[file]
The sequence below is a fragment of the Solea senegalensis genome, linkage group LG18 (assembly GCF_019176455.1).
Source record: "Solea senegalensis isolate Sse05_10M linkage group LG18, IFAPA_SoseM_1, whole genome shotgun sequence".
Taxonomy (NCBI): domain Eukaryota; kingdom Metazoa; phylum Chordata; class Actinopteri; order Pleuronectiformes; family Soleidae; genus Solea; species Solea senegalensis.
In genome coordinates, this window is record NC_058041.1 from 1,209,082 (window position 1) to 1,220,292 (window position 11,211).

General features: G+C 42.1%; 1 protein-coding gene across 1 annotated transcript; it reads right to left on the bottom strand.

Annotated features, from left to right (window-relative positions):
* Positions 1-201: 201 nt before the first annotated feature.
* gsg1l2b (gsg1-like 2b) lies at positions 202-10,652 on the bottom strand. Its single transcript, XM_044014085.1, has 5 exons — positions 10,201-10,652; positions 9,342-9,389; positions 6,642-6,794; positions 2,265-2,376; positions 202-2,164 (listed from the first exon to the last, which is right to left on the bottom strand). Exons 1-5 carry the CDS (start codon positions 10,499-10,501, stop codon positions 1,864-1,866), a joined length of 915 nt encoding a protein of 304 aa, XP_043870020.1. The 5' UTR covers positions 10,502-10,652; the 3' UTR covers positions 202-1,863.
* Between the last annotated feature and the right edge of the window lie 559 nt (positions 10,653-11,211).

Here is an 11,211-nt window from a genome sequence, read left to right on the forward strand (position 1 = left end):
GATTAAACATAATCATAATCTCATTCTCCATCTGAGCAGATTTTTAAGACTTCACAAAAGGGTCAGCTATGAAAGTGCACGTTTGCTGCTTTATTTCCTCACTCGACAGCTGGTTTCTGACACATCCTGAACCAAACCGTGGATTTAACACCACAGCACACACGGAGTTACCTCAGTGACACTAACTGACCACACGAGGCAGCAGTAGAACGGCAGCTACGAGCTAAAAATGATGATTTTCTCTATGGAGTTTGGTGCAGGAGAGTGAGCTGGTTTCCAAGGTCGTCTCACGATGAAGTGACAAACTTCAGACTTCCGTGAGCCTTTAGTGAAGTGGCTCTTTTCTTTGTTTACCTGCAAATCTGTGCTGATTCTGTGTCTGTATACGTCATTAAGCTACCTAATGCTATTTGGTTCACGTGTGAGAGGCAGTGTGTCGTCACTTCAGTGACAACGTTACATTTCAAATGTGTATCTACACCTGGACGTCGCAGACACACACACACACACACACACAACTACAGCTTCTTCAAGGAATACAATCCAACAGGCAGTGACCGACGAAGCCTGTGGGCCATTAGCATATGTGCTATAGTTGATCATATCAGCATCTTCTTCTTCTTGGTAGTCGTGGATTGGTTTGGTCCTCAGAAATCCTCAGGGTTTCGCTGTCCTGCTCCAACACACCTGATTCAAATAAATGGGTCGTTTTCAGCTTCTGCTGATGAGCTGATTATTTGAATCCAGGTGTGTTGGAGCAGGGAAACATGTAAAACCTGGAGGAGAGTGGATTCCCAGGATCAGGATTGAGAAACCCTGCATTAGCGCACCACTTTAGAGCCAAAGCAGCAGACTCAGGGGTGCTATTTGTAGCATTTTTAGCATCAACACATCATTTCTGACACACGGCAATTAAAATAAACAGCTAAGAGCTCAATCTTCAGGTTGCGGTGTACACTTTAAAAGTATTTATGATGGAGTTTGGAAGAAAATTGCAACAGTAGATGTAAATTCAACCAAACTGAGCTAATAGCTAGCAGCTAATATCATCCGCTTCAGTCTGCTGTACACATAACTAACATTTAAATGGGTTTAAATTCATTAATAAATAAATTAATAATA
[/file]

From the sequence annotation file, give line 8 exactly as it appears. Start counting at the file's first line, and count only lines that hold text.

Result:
* gsg1l2b (gsg1-like 2b) lies at positions 202-10,652 on the bottom strand. Its single transcript, XM_044014085.1, has 5 exons — positions 10,201-10,652; positions 9,342-9,389; positions 6,642-6,794; positions 2,265-2,376; positions 202-2,164 (listed from the first exon to the last, which is right to left on the bottom strand). Exons 1-5 carry the CDS (start codon positions 10,499-10,501, stop codon positions 1,864-1,866), a joined length of 915 nt encoding a protein of 304 aa, XP_043870020.1. The 5' UTR covers positions 10,502-10,652; the 3' UTR covers positions 202-1,863.